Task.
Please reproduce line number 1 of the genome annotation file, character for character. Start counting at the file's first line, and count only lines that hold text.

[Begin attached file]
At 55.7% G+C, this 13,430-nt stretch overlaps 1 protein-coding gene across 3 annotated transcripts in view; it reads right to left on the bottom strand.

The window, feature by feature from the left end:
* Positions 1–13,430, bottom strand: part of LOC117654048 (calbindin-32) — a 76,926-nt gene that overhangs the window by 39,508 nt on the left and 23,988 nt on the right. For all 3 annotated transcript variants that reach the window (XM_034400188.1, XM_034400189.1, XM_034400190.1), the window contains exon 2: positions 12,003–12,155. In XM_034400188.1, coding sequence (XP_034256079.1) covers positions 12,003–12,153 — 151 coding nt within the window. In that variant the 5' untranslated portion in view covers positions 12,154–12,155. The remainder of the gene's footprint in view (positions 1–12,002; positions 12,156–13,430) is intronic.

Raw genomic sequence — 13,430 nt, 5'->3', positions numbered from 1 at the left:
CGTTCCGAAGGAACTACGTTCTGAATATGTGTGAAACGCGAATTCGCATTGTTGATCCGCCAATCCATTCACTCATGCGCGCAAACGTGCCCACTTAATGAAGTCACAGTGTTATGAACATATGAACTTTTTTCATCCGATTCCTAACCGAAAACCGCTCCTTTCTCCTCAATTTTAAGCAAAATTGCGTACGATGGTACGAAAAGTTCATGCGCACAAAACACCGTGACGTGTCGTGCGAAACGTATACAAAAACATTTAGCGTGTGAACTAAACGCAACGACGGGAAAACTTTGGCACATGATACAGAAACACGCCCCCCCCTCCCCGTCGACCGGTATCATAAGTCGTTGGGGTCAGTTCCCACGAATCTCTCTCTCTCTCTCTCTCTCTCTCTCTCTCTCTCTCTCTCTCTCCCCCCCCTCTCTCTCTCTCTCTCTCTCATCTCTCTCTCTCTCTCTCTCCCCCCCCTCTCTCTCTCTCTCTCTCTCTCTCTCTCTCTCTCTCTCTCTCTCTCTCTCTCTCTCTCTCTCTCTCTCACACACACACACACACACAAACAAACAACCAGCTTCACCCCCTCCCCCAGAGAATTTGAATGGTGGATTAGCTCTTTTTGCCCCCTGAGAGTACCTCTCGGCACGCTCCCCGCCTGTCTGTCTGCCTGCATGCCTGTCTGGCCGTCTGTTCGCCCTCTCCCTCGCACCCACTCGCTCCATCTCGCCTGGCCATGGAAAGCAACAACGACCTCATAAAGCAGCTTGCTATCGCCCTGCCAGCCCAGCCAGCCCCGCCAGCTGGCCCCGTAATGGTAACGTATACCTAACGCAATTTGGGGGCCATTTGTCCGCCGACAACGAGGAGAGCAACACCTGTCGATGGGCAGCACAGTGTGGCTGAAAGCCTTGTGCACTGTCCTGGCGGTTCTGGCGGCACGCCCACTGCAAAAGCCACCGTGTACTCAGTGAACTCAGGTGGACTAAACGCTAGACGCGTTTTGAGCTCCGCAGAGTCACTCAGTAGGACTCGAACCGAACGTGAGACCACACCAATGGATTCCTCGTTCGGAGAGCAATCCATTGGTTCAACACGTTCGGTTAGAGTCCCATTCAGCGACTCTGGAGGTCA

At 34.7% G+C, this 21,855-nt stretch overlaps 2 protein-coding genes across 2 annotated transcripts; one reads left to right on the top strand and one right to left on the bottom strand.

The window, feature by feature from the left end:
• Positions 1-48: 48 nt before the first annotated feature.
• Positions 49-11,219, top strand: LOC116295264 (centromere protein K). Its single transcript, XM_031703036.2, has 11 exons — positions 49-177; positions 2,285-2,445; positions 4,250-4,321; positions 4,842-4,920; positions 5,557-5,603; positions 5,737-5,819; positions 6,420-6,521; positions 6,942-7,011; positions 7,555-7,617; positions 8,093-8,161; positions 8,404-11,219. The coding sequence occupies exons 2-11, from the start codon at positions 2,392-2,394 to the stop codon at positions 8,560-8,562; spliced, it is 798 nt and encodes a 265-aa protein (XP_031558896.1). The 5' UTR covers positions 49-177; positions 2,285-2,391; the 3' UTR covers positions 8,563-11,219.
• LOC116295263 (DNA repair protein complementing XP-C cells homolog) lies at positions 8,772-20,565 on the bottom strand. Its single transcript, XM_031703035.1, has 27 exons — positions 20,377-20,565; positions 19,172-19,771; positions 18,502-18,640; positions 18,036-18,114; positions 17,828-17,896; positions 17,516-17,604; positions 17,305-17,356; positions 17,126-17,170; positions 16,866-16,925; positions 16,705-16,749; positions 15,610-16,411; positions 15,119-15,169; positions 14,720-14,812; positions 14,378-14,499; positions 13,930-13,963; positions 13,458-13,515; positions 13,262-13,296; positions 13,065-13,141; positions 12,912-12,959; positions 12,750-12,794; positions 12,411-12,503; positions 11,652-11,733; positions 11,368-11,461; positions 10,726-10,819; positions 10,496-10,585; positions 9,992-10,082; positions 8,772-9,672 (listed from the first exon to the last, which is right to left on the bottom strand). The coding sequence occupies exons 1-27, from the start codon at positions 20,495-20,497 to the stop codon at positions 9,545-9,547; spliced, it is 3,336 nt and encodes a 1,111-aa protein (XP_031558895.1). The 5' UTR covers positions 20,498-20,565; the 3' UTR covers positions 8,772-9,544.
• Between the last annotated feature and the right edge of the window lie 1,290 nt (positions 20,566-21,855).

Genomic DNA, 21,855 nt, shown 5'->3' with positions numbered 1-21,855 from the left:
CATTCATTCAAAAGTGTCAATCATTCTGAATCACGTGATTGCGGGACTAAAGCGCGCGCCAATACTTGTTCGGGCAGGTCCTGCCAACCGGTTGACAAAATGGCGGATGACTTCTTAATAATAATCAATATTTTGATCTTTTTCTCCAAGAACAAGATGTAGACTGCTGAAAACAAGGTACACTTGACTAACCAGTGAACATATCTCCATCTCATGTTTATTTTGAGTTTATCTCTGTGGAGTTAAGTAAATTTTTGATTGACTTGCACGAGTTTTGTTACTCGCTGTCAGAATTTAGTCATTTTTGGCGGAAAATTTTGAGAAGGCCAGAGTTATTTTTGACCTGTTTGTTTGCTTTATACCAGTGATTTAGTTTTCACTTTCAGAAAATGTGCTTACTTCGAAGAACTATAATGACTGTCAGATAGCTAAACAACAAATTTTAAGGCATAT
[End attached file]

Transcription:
At 55.7% G+C, this 13,430-nt stretch overlaps 1 protein-coding gene across 3 annotated transcripts in view; it reads right to left on the bottom strand.